Did Citing Tip Make it So?

The haiku I wrote 20 years ago today,

Tip appears in print.

Attorneys quote it as fact.

The press makes the news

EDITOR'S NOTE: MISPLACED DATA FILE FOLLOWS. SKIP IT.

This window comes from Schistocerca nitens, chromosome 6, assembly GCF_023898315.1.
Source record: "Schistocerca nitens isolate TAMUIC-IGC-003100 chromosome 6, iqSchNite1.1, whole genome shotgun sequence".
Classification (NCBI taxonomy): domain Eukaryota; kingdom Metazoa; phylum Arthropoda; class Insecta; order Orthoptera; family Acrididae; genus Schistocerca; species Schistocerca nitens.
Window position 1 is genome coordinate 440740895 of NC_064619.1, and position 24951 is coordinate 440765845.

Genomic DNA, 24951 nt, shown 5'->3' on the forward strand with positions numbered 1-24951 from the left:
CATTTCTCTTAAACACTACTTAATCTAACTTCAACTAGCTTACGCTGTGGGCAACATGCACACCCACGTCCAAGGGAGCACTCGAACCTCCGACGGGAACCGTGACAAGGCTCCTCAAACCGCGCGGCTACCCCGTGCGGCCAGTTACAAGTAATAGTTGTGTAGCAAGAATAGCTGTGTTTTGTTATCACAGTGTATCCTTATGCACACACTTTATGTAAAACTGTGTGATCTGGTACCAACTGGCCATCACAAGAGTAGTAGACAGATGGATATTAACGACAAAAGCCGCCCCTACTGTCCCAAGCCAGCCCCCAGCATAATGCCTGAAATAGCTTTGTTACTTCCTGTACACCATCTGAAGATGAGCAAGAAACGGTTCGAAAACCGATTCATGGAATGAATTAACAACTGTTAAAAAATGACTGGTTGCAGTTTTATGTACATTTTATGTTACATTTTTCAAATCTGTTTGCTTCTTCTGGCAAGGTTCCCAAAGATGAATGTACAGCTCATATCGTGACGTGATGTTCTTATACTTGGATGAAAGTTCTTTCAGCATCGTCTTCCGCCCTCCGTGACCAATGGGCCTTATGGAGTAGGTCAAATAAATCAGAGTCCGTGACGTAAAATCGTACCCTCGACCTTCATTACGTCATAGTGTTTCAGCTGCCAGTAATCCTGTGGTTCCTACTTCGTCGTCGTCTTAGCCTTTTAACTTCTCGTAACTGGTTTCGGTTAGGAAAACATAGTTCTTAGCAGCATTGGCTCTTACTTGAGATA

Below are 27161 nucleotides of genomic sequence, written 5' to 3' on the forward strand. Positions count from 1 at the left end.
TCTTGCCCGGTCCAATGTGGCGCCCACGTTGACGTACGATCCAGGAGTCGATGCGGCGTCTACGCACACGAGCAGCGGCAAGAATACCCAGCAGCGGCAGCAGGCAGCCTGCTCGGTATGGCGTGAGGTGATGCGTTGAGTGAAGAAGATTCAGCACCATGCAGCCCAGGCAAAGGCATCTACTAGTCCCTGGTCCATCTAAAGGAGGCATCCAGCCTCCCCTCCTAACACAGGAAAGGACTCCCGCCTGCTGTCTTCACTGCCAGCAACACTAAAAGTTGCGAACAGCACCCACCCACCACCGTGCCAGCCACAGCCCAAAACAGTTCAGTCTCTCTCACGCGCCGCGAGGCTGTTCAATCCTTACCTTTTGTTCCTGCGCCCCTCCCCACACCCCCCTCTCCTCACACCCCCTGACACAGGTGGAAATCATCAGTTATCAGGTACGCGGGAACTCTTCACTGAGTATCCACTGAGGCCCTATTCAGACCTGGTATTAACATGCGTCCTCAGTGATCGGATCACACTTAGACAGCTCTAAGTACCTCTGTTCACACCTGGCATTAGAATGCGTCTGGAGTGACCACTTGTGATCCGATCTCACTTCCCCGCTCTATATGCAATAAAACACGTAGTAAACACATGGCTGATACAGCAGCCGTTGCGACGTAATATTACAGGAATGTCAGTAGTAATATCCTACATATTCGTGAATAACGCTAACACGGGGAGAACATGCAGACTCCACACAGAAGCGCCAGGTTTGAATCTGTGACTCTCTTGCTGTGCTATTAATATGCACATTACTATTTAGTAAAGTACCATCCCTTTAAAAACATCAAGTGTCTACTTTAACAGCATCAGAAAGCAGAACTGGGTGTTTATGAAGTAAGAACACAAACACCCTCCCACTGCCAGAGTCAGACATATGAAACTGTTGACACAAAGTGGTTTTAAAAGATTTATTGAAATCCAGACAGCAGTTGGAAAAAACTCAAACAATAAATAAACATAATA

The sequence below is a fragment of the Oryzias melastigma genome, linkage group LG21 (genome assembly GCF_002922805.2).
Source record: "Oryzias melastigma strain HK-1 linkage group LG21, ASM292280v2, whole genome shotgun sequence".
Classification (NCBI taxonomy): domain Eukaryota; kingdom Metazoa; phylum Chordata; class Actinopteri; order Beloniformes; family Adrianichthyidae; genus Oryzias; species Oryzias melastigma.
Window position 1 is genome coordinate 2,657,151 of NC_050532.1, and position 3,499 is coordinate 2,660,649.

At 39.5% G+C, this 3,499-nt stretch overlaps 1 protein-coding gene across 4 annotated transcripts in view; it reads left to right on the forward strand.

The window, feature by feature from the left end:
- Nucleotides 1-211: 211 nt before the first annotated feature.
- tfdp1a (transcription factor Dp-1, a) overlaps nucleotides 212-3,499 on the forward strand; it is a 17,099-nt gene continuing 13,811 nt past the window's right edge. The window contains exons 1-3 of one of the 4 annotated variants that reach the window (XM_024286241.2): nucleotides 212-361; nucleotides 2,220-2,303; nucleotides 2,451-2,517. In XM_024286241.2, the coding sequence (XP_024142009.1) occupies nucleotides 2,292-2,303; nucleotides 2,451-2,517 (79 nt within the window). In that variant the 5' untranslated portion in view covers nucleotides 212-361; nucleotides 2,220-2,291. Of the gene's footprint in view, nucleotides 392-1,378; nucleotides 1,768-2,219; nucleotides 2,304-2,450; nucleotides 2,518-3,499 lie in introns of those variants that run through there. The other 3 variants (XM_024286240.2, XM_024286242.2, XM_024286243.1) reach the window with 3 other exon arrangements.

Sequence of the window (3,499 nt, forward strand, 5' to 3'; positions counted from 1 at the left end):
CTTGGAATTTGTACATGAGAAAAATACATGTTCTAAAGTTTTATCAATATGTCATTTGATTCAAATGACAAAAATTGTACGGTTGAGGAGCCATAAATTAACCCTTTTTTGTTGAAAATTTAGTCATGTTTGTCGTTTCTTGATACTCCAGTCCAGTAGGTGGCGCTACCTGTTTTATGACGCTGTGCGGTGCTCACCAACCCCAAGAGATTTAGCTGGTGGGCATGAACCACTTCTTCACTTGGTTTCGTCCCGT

was based on an August 3, 1994, Los Angeles Times column that recounted an earlier Times story, which included a list of “tips” that had been churned up in the O.J. Simpson case. One tip, which the Times said it  wasn’t able to verify, was from a man who claimed to have been across the street from Nicole Brown’s Bundy Street condo the night she and Ronald Goldman were murdered. The man reportedly told police he saw two bearded white men near the condo’s back gate, subsequently heard a woman scream, then saw the same two men run away. The day after that Times story, the Times columnist wrote, Simpson attorney Johnnie Cochran said in court that, “There is at least one witness who police have talked to some time ago, and are apparently talking to him even as we speak,” who, Cochran said, “has given testimony or evidence that is totally inconsistent with the theory of a lone assailant and is entirely inconsistent with the fact that Mr. Simpson is that assailant.” The Times columnist went on to report that, “When Cochran told the story in court, it was picked up by all news outlets, without going through the process of verification.”

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